If someone does not pay taxes, or pays less than his or her share, someone else will have to make up the difference (p.24)
All tax laws distribute income. The issue is in what direction (p.9)
What Washington, DC says it is doing about taxes and what is really done, are seldom the same. (p.101)
When corporations pay a smaller share of overall taxes, individuals must make up the difference. (p.140)
For multinational corporations, the amount of taxes they pay is flexible; for small and medium sized U.S. businesses, it is mandatory. (p.190).
Special Interests abhor a tax-law vacuum. If the purpose for which a tax break originally was enacted no longer exists, new reasons will be found to perpetuate it. (p.236)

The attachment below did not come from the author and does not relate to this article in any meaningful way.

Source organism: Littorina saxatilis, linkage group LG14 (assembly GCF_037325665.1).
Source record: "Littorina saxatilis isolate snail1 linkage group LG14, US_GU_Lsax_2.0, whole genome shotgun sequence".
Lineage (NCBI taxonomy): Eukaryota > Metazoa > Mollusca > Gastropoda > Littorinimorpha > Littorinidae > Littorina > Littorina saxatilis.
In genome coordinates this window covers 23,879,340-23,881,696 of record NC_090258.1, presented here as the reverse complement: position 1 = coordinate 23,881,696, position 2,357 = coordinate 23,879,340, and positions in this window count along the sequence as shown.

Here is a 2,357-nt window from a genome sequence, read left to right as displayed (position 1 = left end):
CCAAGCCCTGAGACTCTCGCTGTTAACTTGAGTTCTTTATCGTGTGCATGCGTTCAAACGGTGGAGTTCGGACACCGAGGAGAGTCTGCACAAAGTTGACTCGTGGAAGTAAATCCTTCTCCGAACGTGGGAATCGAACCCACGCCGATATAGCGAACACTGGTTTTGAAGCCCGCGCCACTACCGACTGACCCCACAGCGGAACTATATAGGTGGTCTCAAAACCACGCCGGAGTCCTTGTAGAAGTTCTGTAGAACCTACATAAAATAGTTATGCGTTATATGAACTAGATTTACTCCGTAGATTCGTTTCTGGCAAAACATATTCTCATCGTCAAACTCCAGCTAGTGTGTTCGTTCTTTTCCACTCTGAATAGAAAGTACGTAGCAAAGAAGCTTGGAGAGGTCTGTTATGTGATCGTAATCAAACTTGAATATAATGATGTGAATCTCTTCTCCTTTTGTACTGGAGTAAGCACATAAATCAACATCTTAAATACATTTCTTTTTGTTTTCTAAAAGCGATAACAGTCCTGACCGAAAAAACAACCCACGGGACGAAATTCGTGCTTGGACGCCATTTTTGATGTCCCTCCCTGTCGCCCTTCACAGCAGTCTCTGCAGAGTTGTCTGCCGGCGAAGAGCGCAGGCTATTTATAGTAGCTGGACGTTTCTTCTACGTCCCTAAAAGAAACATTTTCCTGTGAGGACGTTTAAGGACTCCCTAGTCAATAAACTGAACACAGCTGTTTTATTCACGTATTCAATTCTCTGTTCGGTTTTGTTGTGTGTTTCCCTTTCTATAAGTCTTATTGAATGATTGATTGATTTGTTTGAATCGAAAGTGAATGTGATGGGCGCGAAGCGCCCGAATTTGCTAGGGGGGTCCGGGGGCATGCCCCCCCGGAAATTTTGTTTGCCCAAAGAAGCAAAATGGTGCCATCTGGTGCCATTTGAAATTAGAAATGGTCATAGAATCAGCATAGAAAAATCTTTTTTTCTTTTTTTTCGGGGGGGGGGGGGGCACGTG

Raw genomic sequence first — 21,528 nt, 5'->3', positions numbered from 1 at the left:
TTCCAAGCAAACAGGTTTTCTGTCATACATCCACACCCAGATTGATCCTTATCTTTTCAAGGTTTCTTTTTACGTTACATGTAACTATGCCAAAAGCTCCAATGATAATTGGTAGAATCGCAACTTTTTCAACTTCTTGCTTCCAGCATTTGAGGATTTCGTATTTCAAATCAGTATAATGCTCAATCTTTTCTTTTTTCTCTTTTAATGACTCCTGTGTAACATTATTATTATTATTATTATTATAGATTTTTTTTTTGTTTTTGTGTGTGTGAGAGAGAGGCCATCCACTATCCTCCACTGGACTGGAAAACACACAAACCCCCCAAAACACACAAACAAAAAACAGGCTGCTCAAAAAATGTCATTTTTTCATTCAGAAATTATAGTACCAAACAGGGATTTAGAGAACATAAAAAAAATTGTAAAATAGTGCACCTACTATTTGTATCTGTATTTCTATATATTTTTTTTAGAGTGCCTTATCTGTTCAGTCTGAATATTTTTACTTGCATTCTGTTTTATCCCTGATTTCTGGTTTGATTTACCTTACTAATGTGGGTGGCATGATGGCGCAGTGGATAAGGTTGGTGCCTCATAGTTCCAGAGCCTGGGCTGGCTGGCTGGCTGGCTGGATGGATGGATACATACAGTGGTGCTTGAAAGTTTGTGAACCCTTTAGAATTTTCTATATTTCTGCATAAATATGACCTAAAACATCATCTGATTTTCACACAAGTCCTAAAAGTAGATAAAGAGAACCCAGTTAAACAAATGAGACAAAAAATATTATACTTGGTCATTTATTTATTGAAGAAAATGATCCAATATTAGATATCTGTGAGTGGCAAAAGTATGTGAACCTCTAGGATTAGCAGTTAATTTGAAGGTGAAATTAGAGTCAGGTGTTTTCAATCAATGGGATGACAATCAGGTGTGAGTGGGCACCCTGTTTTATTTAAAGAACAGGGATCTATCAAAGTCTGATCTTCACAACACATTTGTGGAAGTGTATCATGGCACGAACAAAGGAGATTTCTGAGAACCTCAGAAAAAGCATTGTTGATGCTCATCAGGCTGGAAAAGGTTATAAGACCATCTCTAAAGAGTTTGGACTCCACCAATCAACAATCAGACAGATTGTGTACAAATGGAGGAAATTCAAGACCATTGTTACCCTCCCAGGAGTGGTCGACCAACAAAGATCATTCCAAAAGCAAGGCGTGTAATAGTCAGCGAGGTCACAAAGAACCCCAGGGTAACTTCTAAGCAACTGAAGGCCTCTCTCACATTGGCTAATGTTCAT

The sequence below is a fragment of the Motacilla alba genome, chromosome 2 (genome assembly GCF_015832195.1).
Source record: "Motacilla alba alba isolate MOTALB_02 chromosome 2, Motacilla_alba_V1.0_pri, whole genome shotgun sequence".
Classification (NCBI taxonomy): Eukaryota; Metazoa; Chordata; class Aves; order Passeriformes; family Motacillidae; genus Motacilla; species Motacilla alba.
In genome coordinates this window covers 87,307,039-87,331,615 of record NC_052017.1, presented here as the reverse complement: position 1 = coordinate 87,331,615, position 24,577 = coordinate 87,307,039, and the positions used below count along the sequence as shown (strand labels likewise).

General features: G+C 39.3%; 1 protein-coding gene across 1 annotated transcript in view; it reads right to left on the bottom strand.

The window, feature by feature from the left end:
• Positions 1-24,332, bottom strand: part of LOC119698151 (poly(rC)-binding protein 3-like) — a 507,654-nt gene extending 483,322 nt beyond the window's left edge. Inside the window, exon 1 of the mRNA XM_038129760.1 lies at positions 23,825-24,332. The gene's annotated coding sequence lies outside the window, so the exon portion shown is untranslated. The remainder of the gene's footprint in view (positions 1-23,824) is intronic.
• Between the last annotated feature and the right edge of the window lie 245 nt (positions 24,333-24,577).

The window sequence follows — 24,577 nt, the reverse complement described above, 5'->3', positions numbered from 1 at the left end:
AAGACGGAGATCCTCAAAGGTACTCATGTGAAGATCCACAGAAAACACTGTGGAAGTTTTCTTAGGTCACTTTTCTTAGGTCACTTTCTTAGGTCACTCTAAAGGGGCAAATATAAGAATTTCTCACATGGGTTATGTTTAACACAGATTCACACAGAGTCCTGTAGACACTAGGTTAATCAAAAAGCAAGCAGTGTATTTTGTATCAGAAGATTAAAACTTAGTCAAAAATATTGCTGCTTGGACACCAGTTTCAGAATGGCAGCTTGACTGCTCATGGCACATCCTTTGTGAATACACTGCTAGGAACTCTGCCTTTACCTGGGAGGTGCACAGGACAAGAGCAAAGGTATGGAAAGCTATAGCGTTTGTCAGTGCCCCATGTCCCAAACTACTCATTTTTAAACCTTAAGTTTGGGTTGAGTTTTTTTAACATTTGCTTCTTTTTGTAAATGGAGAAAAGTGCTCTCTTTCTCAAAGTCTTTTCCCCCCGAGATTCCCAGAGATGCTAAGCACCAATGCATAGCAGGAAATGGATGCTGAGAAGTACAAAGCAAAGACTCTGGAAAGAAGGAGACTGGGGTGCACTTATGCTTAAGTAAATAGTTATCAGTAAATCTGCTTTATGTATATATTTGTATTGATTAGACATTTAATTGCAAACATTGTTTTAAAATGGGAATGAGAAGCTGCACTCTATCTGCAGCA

When a member of Congress, or an official in the executive branch of government, talks about “simplifying” the tax code, hold on to your wallet. (p.251)
When members of Congress talk about cutting federal spending and enacting new federal programs, they are raising your local and state taxes. (p.293)
These “tax rules’’ were excerpted for a graduate class at TESC by Dan Leahy from America: Who Really Pays the Taxes, by Donald Barlett and James Steele, March 1994.
A list of tax legislation passed since then shows the continuing applicability of the rules:
Tax cuts and Jobs Act of 2017—Protecting Americans from Tax Hikes Act of 2015, – Tax Increase Prevention Act of 2014—American Taxpayer Relief Act of 2012 – Middle-Class Tax Relief and Job Creation Act of 2012….and so on.